A use for human cancer stem cells is as an immunogen. As disclosed in this invention, the unique serum-free culturing conditions allow the cell surfaces of the human cancer stem cells to remain free of serum proteins or serum biomolecules that may bind to the surface. Using the disclosed serum-free isolation and culturing techniques avoid a potential problem of antigenic sites that may be “masked” with binding by serum biomolecules. Accordingly, a panel of antibodies may be generated to newly available antigens that were “masked” when using culture conditions containing serum.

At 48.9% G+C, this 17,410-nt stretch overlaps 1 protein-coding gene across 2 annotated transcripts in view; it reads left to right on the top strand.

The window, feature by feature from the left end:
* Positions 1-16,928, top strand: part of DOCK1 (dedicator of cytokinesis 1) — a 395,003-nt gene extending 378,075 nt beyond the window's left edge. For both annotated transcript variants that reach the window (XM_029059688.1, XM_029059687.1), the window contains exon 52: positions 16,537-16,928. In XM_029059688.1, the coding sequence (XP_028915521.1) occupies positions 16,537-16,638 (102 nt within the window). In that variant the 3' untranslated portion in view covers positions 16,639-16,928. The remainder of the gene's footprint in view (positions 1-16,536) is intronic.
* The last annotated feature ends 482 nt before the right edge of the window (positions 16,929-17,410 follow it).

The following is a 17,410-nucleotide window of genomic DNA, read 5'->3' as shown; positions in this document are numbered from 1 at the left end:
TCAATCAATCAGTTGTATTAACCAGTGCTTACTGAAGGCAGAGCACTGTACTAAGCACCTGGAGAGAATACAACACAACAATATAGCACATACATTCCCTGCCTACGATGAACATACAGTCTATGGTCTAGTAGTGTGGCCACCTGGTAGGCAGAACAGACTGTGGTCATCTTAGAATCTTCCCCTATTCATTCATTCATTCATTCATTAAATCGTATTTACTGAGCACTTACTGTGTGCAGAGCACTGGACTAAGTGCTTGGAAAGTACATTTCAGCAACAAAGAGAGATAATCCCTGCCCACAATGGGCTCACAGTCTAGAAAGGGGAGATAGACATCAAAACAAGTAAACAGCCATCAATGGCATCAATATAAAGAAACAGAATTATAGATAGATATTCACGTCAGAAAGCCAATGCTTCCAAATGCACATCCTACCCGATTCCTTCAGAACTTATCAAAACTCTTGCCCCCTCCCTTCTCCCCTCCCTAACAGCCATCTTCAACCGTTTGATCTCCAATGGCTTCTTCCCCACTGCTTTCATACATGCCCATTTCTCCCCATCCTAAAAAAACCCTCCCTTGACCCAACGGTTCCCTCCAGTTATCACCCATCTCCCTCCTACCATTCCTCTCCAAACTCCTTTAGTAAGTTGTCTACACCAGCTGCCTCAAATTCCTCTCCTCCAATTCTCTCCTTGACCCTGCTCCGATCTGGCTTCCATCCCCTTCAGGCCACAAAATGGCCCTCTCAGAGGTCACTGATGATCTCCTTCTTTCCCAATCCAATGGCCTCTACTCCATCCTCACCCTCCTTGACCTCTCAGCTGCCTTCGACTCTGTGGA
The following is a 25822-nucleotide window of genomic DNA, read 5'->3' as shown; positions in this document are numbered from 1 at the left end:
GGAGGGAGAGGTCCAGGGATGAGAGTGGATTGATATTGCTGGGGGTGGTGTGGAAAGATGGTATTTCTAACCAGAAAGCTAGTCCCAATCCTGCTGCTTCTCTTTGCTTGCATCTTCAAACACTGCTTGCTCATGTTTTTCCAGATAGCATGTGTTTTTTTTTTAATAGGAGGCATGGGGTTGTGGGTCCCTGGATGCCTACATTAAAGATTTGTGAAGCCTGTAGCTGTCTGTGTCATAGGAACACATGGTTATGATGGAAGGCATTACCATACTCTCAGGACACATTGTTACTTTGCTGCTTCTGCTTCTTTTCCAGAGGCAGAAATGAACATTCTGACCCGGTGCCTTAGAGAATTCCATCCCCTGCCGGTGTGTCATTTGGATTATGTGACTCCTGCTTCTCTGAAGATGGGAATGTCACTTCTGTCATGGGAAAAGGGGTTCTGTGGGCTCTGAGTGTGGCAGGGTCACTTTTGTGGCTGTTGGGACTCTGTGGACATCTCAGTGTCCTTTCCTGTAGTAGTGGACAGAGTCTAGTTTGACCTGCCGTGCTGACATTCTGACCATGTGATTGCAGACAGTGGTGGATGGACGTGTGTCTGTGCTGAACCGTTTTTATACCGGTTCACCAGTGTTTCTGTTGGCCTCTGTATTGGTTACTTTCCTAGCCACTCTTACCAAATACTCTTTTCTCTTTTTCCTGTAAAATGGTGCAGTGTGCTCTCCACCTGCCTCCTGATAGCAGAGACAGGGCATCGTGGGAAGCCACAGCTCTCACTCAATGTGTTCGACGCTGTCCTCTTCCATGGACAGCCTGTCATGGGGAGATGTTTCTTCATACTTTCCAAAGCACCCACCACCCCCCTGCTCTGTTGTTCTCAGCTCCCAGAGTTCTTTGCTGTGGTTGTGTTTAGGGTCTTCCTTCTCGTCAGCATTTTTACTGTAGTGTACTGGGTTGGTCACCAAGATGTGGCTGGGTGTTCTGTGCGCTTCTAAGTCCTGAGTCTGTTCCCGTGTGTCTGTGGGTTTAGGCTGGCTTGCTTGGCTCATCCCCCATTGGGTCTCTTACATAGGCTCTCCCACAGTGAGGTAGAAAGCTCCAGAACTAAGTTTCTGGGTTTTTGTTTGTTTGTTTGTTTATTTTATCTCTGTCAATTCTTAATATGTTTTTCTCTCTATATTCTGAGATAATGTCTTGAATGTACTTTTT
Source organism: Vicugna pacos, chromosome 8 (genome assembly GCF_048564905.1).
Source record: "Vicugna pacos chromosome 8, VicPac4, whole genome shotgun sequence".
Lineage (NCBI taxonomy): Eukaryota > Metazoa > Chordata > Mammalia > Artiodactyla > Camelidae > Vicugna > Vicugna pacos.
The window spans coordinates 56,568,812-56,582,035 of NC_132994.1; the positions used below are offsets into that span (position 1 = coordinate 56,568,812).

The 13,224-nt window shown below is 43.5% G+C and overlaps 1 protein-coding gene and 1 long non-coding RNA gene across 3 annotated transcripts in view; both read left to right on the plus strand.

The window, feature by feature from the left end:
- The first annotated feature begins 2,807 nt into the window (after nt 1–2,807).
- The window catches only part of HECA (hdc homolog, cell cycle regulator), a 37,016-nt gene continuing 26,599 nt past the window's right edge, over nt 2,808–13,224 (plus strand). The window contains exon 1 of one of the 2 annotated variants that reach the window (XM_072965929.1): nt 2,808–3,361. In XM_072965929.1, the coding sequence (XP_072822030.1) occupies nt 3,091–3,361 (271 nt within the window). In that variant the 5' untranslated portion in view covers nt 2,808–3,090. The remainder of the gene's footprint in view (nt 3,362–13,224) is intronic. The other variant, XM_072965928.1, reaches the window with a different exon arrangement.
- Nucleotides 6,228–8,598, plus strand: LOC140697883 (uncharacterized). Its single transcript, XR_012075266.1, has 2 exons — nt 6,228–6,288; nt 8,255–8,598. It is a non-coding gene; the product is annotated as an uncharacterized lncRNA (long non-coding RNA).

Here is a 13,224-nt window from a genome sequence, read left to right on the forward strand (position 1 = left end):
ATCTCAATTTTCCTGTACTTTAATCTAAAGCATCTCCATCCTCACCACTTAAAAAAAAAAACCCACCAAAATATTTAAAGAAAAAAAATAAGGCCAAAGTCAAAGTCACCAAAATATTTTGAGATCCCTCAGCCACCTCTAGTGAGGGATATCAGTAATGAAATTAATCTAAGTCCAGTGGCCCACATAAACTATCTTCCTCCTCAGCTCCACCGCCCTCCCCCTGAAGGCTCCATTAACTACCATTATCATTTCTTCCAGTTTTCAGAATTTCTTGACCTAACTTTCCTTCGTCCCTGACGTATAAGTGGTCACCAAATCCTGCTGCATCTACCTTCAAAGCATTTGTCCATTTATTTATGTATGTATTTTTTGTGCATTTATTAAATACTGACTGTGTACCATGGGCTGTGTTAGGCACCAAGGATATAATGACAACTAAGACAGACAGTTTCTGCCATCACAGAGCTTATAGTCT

Human cancer stem cells isolated and cultured with the methods disclosed herein can be used as an immunogen that is administered to a heterologous recipient. Methods of administrating human cancer stem cells as immunogens to a heterologous recipient include but are not limited to: immunization, administration to a membrane by direct contact such as swabbing or scratch apparatus, administration to mucous membrane by aerosol, and oral administration. As is well known in the art, immunization can be either passive or active immunization. Methods of immunization can occur via different routes that include but are not limited to intraperitoneal injection, intradermal injection, footpad injection, and local injection. The subjects of immunization may include mammals such as mice. The route and schedule of immunization are generally in keeping with established and conventional techniques for antibody stimulation and production. While mice are employed in this embodiment, any mammalian subject including humans or antibody producing cells therefrom can be manipulated according to the processes of this invention to serve as the basis for production of mammalian hybridoma cell lines. Typically, mice are inoculated intraperitoneally with an immunogenic amount of the human cancer stem cells and then boosted with similar amounts of the immunogen. In a preferred embodiment, mice are inoculated via footpad injection with an immunogenic amount of the human cancer stem cells, with or without adjuvant, and then boosted with similar amounts of the immunogen. In an alternative, cells grown on non-biological membrane matrix, are surgically implanted intraperitoneally into the host mammal. Lymphoid cells, preferably spleen lymphoid cells from the mice, are collected a few days after the final boost and a cell suspension is prepared therefrom for use in the fusion.